Not in the slightest. Im not disqualifying any questions at all. In fact Im encouraging them. But asking questions is very different from quickly passing summary judgement before the questions and ideas have been posed (much less answered). [I don't think the "anonymous contradictor" is contradicting anything either. I Think he/she is questioning the basis of some assumptions people seem to be making them. In fact, whoever that person is seems to be asking more questions than many of the other contributors here.]

"I just question the grounding and the deepness of the metaphor."

That's GREAT! Go right ahead and ask your questions! Questions are good. (answers are even better. :-) No-one is saying don't ask questions, and no-one is trying to disqualify such questions (honest). What they are saying is to reserve judgement (not inquiries) until a lot more of these questions have been asked. Asking how property XYZ relates to software is splendid! Then maybe we'll see some possible ideas and can give constructive criticism. But saying "XYZ is wrong" or "XYZ has no relation to software" is most assuredly premature right now. So is saying "this metaphor does not perfectly work" when it clearly has not yet been adequately explored. Feel free to ask question that might lead to answers that would explain how all or part of this metaphor might work (or not). But don't declare it to "not work" just because we don't know yet. (Many here know Im rather fond of saying AbsenceOfEvidenceIsNotEvidenceOfAbsence. :-) If you think you do know, then please enlighten the rest of us (cuz if you do, you clearly know more than I about NOO, and I've read through the drafts. :-)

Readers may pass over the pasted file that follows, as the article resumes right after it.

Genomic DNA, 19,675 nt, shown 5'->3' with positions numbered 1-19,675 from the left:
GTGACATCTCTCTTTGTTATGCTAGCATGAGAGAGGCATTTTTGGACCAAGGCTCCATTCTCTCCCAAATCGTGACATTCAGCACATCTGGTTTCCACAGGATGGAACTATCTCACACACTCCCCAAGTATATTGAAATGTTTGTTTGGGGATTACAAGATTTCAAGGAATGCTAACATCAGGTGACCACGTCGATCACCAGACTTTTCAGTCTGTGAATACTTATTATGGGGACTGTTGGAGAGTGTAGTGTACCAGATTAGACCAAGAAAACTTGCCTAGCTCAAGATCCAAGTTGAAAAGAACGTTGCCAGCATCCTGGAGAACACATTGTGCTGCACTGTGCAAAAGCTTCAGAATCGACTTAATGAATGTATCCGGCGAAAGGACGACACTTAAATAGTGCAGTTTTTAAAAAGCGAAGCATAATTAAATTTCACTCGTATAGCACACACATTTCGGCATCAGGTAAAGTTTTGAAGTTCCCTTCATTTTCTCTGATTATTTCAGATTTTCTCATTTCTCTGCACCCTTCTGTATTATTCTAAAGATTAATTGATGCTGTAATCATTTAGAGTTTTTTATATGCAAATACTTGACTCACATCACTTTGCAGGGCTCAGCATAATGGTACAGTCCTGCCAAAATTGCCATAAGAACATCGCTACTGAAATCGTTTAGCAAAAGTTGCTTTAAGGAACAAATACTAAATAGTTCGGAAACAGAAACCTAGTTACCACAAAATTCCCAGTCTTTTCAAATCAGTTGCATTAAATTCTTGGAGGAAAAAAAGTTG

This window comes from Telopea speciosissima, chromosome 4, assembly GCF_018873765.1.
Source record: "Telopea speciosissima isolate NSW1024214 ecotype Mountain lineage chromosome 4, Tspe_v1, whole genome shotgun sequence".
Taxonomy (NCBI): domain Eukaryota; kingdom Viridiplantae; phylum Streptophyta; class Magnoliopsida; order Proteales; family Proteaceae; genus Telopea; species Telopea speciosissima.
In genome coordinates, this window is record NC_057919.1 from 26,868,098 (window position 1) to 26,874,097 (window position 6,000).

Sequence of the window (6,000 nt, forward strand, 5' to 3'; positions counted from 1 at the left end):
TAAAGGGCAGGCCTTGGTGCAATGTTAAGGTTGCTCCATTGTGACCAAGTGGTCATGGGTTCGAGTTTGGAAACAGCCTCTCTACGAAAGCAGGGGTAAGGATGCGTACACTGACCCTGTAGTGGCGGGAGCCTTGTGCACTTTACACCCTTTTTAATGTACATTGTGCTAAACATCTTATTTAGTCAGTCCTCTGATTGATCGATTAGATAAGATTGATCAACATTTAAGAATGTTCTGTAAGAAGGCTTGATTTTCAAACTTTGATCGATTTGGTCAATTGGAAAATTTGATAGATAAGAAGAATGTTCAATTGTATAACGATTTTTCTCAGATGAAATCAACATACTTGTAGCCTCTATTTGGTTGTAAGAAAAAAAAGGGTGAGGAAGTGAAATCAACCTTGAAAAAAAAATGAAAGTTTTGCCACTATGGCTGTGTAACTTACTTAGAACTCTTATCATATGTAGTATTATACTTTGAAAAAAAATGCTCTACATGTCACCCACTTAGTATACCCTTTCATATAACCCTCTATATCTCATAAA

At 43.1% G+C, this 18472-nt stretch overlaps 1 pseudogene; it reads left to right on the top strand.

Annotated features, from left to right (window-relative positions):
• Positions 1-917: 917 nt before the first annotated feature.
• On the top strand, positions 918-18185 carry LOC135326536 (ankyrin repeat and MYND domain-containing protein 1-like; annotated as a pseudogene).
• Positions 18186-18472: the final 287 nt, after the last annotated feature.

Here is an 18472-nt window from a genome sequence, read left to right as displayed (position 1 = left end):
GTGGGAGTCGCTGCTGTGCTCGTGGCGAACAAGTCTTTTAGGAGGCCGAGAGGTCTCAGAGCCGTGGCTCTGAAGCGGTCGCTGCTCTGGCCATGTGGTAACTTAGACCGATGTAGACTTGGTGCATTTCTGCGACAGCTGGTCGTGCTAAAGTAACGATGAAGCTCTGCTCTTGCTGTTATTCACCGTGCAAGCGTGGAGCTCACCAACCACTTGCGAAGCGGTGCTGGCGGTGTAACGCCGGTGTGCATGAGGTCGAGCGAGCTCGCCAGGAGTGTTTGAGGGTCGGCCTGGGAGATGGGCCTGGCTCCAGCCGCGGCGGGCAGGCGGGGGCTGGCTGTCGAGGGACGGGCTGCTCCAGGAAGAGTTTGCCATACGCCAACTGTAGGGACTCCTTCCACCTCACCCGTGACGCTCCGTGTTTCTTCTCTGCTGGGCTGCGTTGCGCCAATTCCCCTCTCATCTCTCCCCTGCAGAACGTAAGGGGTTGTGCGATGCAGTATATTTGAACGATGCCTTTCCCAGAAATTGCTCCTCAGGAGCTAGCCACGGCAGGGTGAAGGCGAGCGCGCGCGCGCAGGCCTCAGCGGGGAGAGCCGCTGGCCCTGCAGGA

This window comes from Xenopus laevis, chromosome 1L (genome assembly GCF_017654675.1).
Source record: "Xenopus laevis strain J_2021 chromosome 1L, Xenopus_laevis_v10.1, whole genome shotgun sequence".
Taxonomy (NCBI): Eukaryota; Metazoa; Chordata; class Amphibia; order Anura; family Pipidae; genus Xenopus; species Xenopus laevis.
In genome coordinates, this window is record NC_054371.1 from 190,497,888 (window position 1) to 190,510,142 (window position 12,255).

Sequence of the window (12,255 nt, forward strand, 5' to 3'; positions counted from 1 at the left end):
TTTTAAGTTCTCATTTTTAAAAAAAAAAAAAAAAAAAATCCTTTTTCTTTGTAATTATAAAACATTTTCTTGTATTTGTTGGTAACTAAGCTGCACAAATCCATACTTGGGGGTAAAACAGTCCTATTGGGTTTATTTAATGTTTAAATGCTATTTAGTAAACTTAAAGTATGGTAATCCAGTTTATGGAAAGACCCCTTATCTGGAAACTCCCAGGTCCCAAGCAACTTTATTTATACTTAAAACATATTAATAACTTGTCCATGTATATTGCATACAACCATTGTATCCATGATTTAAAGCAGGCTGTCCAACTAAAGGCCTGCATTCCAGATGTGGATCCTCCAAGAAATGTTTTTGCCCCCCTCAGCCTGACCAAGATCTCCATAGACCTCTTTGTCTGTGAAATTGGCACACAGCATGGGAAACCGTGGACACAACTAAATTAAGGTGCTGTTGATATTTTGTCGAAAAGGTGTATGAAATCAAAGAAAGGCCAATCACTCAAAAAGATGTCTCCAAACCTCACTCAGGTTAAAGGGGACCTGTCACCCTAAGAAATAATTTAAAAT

In the meantime, less conclusion-assuming (not just about NOO, but about whether or not someone is saying "stop chatting, start coding", or discouraging questions, or contradicting people) should probably give way to more question-asking. If we're unsure, or we don't know, or we don't see it, then ask rather than declaring outright.

Perhaps some of the bold, negative predictions at the beginning of the page weren't very effective at getting this page off to a constructive (rather than destructive) start. Who has a specific question about how a specific "NOO property" might or might not relate to software? By all means, please ask it! And anyone who wants to contribute some candidate possibilities, please do so. We anxiously await you. -- BradAppleton

Another way of considering this discussion about NOO & Software is to reverse the question: what does software have to do with the Nature of Order (in Architecture) or indeed THE NATURE OF ORDER (of the world/universe?!)